FATHER MICHAEL PFLEGER, SAINT SABINA CHURCH: Our children have a right to walk our streets! Our children have a right to expect to be safe wherever they are in the city of Chicago! Our children deserve that!
COOPER: Father Michael Pfleger led the funeral service.
PFLEGER: Tyshawn was not in the wrong place, the murderer, the executioner, the assassin, he was in the wrong place at the wrong time. Tyshawn was doing what every child has a right to do, be a child.
COOPER: Father Pfleger has helped raise a reward for information about who killed Tyshawn Lee, but as so often happens, few people want to talk to the police.
SUPERINTENDENT GARRY MCCARTHY, CHICAGO POLICE: There is fear. This is a different level of something that we're involved in. These are non-combatants now being assassinated.
COOPER: Police say Tyshawn was lured here into this alley and shot multiple times in the face and back.
While authorities still haven't made any arrests, they believe the fourth grader was intentionally targeted because his father has ties to a gang in conflict with another gang.
This year alone there have been around 400 murders in Chicago and even more horrific rate than last year when they had the most homicides of any city in America. Now filmmaker Spike Lee hopes to focus attention on the killings, he's directed a new film called "Chiraque."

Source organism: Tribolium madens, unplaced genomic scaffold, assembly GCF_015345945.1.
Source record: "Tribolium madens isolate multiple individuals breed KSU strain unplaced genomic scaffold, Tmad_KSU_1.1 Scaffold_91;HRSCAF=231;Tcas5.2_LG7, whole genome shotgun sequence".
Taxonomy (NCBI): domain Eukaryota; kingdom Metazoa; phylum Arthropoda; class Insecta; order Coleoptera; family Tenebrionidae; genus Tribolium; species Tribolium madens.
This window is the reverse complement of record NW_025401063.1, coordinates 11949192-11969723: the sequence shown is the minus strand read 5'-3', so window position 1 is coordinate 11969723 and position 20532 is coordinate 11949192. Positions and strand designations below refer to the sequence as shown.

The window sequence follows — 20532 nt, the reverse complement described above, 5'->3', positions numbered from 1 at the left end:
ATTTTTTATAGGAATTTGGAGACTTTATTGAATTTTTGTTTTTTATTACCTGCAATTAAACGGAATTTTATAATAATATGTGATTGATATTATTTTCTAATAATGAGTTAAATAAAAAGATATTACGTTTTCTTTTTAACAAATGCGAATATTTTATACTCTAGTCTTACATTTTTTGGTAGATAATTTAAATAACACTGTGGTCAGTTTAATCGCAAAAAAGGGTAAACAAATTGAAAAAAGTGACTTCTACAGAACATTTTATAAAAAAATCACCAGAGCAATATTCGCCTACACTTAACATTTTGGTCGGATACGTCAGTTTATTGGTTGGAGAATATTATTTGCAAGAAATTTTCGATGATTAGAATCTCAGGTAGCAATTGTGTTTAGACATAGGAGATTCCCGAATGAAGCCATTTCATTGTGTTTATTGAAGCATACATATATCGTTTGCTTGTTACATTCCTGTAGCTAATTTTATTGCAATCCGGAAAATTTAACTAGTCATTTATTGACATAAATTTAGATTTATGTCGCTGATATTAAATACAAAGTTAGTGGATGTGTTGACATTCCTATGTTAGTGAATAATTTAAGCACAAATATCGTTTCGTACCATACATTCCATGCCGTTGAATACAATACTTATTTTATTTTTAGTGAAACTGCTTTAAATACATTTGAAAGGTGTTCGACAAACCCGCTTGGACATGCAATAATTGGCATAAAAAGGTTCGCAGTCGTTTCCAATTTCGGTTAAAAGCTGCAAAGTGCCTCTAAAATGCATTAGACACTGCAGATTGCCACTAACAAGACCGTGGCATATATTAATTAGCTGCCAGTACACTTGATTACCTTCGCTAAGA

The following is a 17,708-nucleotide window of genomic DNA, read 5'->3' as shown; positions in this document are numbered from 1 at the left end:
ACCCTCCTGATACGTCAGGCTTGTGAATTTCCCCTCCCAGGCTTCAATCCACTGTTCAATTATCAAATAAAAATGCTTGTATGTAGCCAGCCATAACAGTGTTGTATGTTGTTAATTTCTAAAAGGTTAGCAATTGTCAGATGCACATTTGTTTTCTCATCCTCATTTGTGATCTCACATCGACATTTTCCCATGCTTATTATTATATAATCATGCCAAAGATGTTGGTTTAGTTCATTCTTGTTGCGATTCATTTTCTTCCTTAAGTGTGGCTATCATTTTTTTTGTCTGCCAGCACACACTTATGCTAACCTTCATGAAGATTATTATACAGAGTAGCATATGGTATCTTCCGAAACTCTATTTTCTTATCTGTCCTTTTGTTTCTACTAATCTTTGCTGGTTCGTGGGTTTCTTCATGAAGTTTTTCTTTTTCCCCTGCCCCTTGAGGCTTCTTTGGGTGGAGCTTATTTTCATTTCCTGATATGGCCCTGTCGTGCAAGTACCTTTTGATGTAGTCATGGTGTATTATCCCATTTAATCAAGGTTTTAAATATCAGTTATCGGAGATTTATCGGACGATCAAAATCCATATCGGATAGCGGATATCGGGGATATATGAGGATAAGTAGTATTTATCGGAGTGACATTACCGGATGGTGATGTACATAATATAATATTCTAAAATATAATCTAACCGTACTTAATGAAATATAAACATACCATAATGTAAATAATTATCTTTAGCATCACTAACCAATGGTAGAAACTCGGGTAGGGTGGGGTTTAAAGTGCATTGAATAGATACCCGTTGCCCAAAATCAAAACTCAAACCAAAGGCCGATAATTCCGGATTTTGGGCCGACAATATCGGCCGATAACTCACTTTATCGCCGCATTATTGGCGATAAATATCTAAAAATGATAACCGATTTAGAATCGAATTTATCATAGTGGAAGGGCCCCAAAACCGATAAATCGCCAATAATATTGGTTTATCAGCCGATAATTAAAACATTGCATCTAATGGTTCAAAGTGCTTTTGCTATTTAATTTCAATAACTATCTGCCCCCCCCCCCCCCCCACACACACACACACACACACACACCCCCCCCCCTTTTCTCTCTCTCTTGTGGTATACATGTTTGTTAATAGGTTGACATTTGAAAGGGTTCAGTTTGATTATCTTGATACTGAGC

UNIDENTIFIED MALE: Welcome to Chiraque! COOPER: It's a title, a term coined by local rappers, is a melding of Chicago and Iraq. Many who live on Chicago South Side, say it feels like a war zone.
UNIDENTIFIED MALE: Homicides in Chicago, Illinois surpassed the death toll of American Special Forces in Iraq.
COOPER: Father Michael Pfleger has been working closely with Spike Lee and actor John Cusack plays a fire-brand priest very much like him. Today, I sat down with both Spike Lee and Father Pfleger in the same Chicago church where Tyshawn Lee was mourned.
(on camera): You feel like a line has been crossed, although I wonder, how many times have you said that, that a line has been crossed?
FATHER MICHAEL PFLEGER: Now, I've never said this - Children can - been shot and killed before. There is no question about it, here and across America, but when you target a child and shoot and kill him is a different thing. On the street there was a code, you didn't touch children, somebody's mother and somebody's grandmother.
SPIKE LEE, DIRECTOR: Elders, too.
PFLEGER: And elders. You just didn't touch the elders and children. And so, for this to happen, you know, not only crosses the line, it takes away all the boundaries and is this going to become a new normal?